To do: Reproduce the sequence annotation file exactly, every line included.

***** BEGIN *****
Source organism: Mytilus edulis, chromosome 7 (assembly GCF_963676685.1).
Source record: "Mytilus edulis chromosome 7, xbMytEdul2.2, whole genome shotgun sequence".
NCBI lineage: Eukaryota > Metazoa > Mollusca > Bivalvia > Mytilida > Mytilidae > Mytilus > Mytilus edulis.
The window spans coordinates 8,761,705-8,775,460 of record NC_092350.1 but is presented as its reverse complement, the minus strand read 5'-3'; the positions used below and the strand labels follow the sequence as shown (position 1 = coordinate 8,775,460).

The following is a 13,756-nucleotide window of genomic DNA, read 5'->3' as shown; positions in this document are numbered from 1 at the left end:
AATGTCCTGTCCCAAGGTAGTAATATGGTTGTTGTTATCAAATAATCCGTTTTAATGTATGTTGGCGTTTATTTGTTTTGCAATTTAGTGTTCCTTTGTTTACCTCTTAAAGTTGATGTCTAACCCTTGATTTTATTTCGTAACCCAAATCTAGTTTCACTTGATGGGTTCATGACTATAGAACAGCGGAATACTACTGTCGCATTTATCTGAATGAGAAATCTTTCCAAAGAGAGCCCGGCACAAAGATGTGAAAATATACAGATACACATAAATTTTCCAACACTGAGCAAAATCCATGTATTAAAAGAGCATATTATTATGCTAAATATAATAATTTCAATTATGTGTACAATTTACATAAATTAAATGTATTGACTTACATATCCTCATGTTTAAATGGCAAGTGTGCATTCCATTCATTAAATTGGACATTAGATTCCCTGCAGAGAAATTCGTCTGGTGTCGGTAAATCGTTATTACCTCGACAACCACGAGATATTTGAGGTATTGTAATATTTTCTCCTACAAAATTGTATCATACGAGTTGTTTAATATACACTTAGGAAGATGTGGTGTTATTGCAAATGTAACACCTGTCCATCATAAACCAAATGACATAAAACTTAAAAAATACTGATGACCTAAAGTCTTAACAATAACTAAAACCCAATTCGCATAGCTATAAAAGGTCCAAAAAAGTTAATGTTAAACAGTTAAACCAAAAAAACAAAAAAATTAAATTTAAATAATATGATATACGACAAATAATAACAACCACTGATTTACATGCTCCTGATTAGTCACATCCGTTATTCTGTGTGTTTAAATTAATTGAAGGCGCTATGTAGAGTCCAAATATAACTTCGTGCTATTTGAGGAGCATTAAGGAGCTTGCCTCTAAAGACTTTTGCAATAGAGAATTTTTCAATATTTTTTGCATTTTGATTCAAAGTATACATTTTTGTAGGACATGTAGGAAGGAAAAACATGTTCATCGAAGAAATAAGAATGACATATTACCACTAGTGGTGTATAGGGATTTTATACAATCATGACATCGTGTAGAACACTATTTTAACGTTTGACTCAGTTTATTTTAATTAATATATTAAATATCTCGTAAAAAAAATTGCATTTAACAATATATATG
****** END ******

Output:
Source organism: Mytilus edulis, chromosome 7 (assembly GCF_963676685.1).
Source record: "Mytilus edulis chromosome 7, xbMytEdul2.2, whole genome shotgun sequence".
NCBI lineage: Eukaryota > Metazoa > Mollusca > Bivalvia > Mytilida > Mytilidae > Mytilus > Mytilus edulis.
The window spans coordinates 8,761,705-8,775,460 of record NC_092350.1 but is presented as its reverse complement, the minus strand read 5'-3'; the positions used below and the strand labels follow the sequence as shown (position 1 = coordinate 8,775,460).

The following is a 13,756-nucleotide window of genomic DNA, read 5'->3' as shown; positions in this document are numbered from 1 at the left end:
AATGTCCTGTCCCAAGGTAGTAATATGGTTGTTGTTATCAAATAATCCGTTTTAATGTATGTTGGCGTTTATTTGTTTTGCAATTTAGTGTTCCTTTGTTTACCTCTTAAAGTTGATGTCTAACCCTTGATTTTATTTCGTAACCCAAATCTAGTTTCACTTGATGGGTTCATGACTATAGAACAGCGGAATACTACTGTCGCATTTATCTGAATGAGAAATCTTTCCAAAGAGAGCCCGGCACAAAGATGTGAAAATATACAGATACACATAAATTTTCCAACACTGAGCAAAATCCATGTATTAAAAGAGCATATTATTATGCTAAATATAATAATTTCAATTATGTGTACAATTTACATAAATTAAATGTATTGACTTACATATCCTCATGTTTAAATGGCAAGTGTGCATTCCATTCATTAAATTGGACATTAGATTCCCTGCAGAGAAATTCGTCTGGTGTCGGTAAATCGTTATTACCTCGACAACCACGAGATATTTGAGGTATTGTAATATTTTCTCCTACAAAATTGTATCATACGAGTTGTTTAATATACACTTAGGAAGATGTGGTGTTATTGCAAATGTAACACCTGTCCATCATAAACCAAATGACATAAAACTTAAAAAATACTGATGACCTAAAGTCTTAACAATAACTAAAACCCAATTCGCATAGCTATAAAAGGTCCAAAAAAGTTAATGTTAAACAGTTAAACCAAAAAAACAAAAAAATTAAATTTAAATAATATGATATACGACAAATAATAACAACCACTGATTTACATGCTCCTGATTAGTCACATCCGTTATTCTGTGTGTTTAAATTAATTGAAGGCGCTATGTAGAGTCCAAATATAACTTCGTGCTATTTGAGGAGCATTAAGGAGCTTGCCTCTAAAGACTTTTGCAATAGAGAATTTTTCAATATTTTTTGCATTTTGATTCAAAGTATACATTTTTGTAGGACATGTAGGAAGGAAAAACATGTTCATCGAAGAAATAAGAATGACATATTACCACTAGTGGTGTATAGGGATTTTATACAATCATGACATCGTGTAGAACACTATTTTAACGTTTGACTCAGTTTATTTTAATTAATATATTAAATATCTCGTAAAAAAAATTGCATTTAACAATATATATG